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11 years ago

Agree that a homebuyer is
Agree that a homebuyer is getting the “deal of a lifetime” if they finance their home purchase today. But they STILL have to pay the outstanding balance back when they sell and if they take out an FHA/VA loan (96.5% to 100% LTV + any financed MIP or funding fee), they could very well find themselves upside down if mtg rates even go to ~7% at the time they end up in a situation of having to relocate/sell.

For this reason, I still don’t think it’s a good idea for an active duty servicemember and their family to purchase a home in San Diego if they have at least five years left until retirement as they don’t have much (if any) control over the fact that they will likely have to transfer to their next duty station in 1-3 years. It is wiser for them to take the (now gargantuan in CA coastal counties) housing allowance offered to them and rent.

This is, of course, presuming that mtg rates go to 7% in the next five years or so (poss unlikely).

If there is still any discount at all in this market for cash buyers, then it is still worth it to pay cash, IMO. If there is no longer a customary cash discount due to high demand, then it is only worth it to pay cash if the cash buyer wishes to buy now and an all-cash offer is the ONLY way to “win” in a multiple-bid situation, the cash buyer is retiring or retired and cannot get financing and/or the property is not eligible for financing (ex: heavy fixer).

I’m surmising that cash discounts may only only customarily apply to some submarkets in the county but not all.


Rich, thank you for pointing out with your graph that buyers in past generations did not have anywhere near as good of a house-payment-to-income ratio as today’s buyers do, using your “1985” example. I’ve been saying this here for years as well as stating here repeatedly that “professional” buyers raising families in the ’80’s bought what they could afford in the area they could afford to live in.

I can assure everyone that this was a far more modest house and area than today’s buyers of lesser (relative) incomes would even bother to drive by or shop in.

I’m still shocked at how picky young FTB’s and STB’s are today when it comes to housing and area. If MIR’s were in the normal 7%-10% (as we boomers had to contend with from abt 1983 forward), today’s buyers wouldn’t be able to afford to be so picky. They would be forced to accept what is available is their price range or rent. It is the artificially low interest rates for about ten years now (plummeting even further in the last 4 years) which have driven up RE prices as well as continued to enable buyers’ extremely-high housing expectations to be met.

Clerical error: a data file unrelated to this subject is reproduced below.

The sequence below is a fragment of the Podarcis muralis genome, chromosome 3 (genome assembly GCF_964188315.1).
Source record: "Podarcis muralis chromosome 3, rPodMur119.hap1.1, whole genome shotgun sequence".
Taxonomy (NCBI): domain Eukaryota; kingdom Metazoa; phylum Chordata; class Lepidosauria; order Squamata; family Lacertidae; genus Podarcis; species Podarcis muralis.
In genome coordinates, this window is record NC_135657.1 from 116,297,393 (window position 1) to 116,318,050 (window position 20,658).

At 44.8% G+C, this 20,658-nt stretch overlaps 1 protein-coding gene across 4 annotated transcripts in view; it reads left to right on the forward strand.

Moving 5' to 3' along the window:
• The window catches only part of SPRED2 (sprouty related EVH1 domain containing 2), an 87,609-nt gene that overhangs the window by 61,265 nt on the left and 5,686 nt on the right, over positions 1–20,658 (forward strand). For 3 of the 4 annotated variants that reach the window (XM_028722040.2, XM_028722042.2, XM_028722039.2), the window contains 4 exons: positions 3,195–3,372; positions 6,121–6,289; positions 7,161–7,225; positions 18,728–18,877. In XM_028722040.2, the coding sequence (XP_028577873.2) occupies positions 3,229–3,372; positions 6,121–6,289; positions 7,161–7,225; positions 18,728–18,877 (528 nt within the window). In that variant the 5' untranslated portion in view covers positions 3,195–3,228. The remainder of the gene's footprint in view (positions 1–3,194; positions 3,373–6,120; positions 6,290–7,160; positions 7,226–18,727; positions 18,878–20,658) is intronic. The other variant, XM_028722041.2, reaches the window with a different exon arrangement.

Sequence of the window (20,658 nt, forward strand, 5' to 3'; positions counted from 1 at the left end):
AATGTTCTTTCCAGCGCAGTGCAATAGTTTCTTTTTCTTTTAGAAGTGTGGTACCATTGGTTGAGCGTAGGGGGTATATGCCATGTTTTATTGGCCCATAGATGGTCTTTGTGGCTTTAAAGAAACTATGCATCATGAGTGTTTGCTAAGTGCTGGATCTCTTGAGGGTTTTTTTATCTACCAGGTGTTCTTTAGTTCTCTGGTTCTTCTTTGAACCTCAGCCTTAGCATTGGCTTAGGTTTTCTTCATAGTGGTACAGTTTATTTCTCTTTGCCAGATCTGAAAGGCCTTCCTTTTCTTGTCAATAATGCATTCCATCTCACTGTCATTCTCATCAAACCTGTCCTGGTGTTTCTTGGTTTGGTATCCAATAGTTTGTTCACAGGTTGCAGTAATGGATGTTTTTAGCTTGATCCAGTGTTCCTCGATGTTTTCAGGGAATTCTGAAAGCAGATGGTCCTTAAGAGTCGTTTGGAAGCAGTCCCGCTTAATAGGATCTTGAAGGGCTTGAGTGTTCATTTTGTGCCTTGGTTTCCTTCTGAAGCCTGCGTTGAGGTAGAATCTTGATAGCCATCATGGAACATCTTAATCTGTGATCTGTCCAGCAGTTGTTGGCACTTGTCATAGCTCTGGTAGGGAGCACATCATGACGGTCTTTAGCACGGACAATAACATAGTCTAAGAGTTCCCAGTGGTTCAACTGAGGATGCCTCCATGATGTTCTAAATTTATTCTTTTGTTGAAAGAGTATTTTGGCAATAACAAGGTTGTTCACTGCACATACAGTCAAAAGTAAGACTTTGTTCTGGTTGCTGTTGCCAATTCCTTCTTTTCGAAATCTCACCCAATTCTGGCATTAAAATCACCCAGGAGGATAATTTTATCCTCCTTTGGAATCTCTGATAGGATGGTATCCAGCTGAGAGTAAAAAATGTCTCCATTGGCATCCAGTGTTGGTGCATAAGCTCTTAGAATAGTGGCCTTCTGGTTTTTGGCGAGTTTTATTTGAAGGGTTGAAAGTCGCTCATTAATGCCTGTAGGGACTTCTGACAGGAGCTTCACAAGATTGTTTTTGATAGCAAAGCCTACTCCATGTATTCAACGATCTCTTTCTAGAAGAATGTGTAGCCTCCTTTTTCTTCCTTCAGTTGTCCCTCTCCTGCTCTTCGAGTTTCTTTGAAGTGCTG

The only downfall I see to this phenomenon is IF prices should stop rising and even fall a bit in areas where inventory is more plentiful in the future and those buyers HAVE to sell, they may not be able to get the price they paid plus closing costs and the money they put into the property because their purchase price in 2013 was predicated on the prevailing low MIR’s at the time.

The 2009-2010 buyers will probably be okay in this regard.

It’s going to be interesting to see how this all plays out in SD County in the coming years. It is entirely possible that the popular established areas will continue to be dominated by all-cash buyers from here on out. If this ends up being reality, I feel we will see an exacerbation of the abyss between the two factions of homeowners here …. the encumbered and the unencumbered. This doesn’t bode too well for the future values in those newer subdivisions which 90%+ of young-buyer families seem to be attracted to like bees to honey and also in which 90%+ of sales are financed, IMHO.


Thanks for updating
Thanks for updating Rich.

Regardless of whether price to income is a better metric than monthly payment to rent, the latter metric clearly shows that the most recent housing bust has been the most favorable time to buy rental property in San Diego since 1977 (in terms of cash flow).

… assuming fixed rate mortgage is used of course.

CA renter
10 years ago

Those graphs certainly do
Those graphs certainly do make housing look fairly cheap. What’s odd is that our neighborhood is seeing peak prices…and higher! It just feels awfully bubbly from where we sit.